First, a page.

An occasional joy of talking to vice-chancellors about the mechanics of running a university is when they use concepts from unrelated fields to illustrate a dry point.
An example of this was Sir Steve Smith’s explanation, in an interview with Times Higher Education, of how universities with serious research ambitions choose potential partners, emphasising the importance of securing an impressive berth in the World University Rankings.
“It’s the concept of assortative mating: if you are seventh in the world, you don’t mate with number 497. So we have to be in that research grouping at the top,” the University of Exeter vice-chancellor explained.
The habit of assortative mating can be seen in both animals and humans, in the latter case extending across a diverse range of characteristics from height to economic and social standing. It may even explain why long-faced dog owners prefer basset hounds to pugs.
It’s relevant, too, to a study, published this week by the Leadership Foundation for Higher Education, in which 20 UK vice-chancellors are interviewed about the role of prestige in higher education, and the competing demands for efficiency (doing more with less) and status (all must be world-class).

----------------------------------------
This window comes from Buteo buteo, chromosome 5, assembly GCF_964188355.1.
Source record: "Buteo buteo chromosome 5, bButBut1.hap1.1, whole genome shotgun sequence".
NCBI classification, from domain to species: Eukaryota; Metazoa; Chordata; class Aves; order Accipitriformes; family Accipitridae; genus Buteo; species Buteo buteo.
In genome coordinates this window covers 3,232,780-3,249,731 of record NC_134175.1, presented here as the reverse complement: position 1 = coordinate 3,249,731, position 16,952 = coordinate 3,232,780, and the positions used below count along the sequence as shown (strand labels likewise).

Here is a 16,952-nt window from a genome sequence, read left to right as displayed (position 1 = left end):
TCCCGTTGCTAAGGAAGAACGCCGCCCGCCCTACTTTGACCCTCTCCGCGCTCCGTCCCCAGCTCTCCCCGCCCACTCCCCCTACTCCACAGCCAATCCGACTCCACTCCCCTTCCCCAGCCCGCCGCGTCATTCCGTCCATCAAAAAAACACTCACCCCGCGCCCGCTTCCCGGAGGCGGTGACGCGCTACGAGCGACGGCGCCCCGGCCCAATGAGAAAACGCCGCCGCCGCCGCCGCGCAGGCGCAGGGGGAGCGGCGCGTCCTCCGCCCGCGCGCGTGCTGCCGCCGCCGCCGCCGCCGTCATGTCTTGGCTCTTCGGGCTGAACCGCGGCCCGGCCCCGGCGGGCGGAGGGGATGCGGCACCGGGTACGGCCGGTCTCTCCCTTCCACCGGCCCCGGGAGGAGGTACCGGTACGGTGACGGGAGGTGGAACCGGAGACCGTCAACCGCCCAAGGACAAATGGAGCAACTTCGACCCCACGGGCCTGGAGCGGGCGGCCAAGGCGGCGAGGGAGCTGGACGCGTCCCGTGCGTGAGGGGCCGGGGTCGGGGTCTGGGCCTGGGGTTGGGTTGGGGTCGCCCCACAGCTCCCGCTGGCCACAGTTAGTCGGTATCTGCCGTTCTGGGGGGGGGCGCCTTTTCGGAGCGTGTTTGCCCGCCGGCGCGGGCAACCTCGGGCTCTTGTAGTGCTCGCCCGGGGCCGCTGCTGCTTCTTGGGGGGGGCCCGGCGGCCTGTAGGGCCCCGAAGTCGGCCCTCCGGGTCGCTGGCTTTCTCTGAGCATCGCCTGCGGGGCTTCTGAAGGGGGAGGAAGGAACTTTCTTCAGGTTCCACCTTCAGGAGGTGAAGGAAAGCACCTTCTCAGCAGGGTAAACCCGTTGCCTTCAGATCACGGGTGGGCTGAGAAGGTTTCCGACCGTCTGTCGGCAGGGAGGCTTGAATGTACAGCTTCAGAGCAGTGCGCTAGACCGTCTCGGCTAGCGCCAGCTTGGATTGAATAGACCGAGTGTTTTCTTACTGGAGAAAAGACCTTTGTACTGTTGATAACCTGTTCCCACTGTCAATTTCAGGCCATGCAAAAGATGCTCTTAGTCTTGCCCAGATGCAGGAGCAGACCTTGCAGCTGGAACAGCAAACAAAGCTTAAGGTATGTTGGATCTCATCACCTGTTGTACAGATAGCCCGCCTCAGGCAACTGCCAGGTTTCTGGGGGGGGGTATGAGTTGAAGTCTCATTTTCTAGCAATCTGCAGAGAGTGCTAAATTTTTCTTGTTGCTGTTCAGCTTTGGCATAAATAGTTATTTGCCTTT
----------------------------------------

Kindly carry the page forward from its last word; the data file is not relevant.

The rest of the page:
This isn’t just about league tables compiled by external analysts; exercises such as the research excellence framework play just as significant a role in the prestige race (it’s no secret, for example, that one strategy in the REF 2014 was to target prestige over financial return).
The tension is clear enough: as the report’s author Paul Blackmore, professor of higher education at King’s College London, asks: “What happens when the demand for global players in the world knowledge economy meets the need to support access to white working-class boys and the reduction of drop-out rates for black students?”
In another, rather different, take on the importance of prestige in higher education, we report this week on a study by Daniel Smith, a sociology lecturer at Anglia Ruskin University, looking at attitudes on UK campuses to the preppy fashion brand Jack Wills.
Smith suggests that the brand has become a “uniform” in many university towns, arguing that in a city such as Cambridge, where there is already a divide between the perceived “elite” at the University of Cambridge and students from more diverse backgrounds at Anglia Ruskin, this can have a deleterious effect on students who may already be at risk of feeling out of place.
These pressures are entirely understandable, and the pursuit of prestige can undoubtedly be a force for good that drives up performance if it’s channelled in the right way at an institutional level.
But there are also obvious risks, including the danger that a focus on status, which tends to rest on a few specific traits, could reduce vital diversity within university systems, which are strongest when they are both highly differentiated and integrated.
Assortative mating makes sense in many contexts, and research in particular will always be a prestige game. But wouldn’t it be a shame to live in a world in which other pairings, with different but complementary strengths, fell entirely out of fashion – if Jack Sprat and his wife headed down to Jack Wills to buy matching polo shirts?